Anyone in New Mexico who has picked up a newspaper or watched television news in the last four months likely knows the tragic story of Omaree Varela.
Omaree was a 9-year-old Albuquerque boy who was kicked to death, allegedly by his mother, in December. In the days and months following the boy’s death, the media have chronicled instance after instance where Albuquerque police or Children, Youth and Families Department caseworkers received reports that Omaree was being abused, yet they took no action to remove him from the home.
In fact, there was even a 911 recording from June 2013 in which Omaree’s mother and stepfather can be heard berating and verbally abusing the boy.
The officers responding to that 911 call didn’t bother listening to the recording, and they chose to believe Omaree’s mother and stepfather that it was nothing.
Few would argue that the system failed Omaree Varela.
Last week, Gov. Susana Martinez unveiled a dozen policy changes and directives in an effort to reform the way child abuse cases are handled in New Mexico.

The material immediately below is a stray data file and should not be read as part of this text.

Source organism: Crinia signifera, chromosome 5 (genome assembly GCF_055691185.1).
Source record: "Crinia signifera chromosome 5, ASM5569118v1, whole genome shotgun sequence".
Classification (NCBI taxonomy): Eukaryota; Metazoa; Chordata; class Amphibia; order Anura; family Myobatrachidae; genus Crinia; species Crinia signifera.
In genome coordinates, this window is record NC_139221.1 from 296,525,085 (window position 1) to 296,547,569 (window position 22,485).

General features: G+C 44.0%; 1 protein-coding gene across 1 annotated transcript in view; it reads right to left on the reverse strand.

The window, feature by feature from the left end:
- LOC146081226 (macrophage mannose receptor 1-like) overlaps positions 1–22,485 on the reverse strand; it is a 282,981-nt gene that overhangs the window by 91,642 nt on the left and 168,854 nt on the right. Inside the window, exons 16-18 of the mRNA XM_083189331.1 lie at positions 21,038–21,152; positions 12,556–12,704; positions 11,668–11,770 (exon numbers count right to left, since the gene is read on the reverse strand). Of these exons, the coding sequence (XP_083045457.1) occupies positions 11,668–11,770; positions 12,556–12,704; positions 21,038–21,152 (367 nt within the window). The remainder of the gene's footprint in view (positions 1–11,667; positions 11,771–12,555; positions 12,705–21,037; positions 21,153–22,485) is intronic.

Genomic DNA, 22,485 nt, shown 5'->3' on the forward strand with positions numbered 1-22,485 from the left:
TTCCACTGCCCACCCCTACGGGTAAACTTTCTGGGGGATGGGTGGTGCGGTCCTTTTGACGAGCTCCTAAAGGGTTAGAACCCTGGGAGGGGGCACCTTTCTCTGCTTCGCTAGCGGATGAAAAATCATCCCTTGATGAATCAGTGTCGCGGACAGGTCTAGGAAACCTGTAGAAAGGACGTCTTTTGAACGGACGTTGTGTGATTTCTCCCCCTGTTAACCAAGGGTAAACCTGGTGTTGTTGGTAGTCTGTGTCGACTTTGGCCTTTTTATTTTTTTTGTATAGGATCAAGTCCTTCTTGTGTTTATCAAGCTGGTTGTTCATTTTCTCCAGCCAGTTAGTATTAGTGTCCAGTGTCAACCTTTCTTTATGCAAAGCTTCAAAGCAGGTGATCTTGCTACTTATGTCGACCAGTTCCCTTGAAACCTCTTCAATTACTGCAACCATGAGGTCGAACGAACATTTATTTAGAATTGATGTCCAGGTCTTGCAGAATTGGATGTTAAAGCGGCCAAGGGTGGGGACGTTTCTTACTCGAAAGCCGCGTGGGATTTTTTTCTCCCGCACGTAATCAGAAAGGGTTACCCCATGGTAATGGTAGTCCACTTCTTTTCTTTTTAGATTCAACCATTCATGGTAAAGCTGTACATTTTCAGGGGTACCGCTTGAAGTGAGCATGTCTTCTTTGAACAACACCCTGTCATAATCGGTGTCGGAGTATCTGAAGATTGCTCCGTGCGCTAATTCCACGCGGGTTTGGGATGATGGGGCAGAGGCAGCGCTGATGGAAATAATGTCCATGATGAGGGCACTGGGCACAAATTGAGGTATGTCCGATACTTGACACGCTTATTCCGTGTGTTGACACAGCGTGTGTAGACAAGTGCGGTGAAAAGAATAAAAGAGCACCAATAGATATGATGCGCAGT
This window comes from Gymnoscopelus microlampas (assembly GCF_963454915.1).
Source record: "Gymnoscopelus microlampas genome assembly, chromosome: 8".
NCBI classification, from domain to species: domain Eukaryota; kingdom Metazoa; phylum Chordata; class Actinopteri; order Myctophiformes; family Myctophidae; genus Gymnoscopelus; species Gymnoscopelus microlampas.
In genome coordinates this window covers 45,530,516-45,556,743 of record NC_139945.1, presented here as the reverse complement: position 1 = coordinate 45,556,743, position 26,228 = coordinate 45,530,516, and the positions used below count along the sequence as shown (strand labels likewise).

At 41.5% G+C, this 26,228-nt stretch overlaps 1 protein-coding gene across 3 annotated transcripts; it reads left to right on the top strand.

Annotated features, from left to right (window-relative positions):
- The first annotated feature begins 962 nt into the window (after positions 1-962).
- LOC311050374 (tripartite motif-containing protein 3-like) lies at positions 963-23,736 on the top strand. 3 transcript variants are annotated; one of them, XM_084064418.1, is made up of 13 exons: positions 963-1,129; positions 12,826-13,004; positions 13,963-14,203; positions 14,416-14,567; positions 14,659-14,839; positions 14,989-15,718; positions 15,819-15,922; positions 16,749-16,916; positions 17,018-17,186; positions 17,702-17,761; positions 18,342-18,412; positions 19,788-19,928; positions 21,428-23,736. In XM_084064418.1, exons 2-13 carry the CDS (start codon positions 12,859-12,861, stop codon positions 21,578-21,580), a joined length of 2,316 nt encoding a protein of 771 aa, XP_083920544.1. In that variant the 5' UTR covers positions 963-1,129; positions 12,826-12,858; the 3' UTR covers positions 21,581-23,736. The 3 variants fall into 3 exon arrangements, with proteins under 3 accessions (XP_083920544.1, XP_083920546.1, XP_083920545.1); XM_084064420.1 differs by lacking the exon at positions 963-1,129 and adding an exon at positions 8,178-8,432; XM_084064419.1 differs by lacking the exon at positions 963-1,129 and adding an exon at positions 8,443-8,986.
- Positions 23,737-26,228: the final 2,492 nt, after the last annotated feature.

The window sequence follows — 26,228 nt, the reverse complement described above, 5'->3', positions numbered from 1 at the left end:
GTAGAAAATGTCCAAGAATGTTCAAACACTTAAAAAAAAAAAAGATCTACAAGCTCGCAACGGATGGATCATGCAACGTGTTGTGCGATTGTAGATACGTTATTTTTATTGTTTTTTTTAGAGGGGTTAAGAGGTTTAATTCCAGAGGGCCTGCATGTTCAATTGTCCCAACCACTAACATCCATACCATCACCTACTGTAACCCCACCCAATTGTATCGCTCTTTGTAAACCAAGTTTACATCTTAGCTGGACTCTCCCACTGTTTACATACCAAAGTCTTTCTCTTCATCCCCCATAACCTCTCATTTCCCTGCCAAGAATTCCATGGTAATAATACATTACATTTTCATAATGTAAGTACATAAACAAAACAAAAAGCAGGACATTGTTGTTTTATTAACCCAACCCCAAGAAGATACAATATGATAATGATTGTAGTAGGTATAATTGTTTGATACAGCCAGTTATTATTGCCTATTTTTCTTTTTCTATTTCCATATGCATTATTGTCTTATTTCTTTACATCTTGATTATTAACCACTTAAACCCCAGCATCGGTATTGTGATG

According to The Associated Press, Martinez plans to sign several executive orders requiring caseworkers to review police reports and other documents before making any investigative decisions, and she wants to establish child advocacy centers around the state where caseworkers will meet regularly with police to investigate reports of child abuse or neglect. Essentially, she’s trying to force police and caseworkers to share notes.
Among the other reforms Martinez wants to institute are:
• A policy change requiring high-level reviews of families who have been investigated at least twice by CYFD.
• Requiring state law enforcement officers to contact CYFD when they are dispatched to a child welfare call to determine whether there have been previous abuse or neglect allegations involving the family.
• Hiring a special recruiter to work with New Mexico State University and other schools of social work to address staffing problems at CYFD.
• Boosting compensation for caseworkers in an effort to stem turnover and make New Mexico more competitive.
We’re glad that the governor is taking steps to reform the system that let Omaree down. Addressing the understaffing and constant turnover at CYFD will go a long way toward improving the system.
But at the end of the day, it’s going to take vigilance from caseworkers, police officers, teachers and others on the front lines to prevent another tragedy like the one that befell Omaree.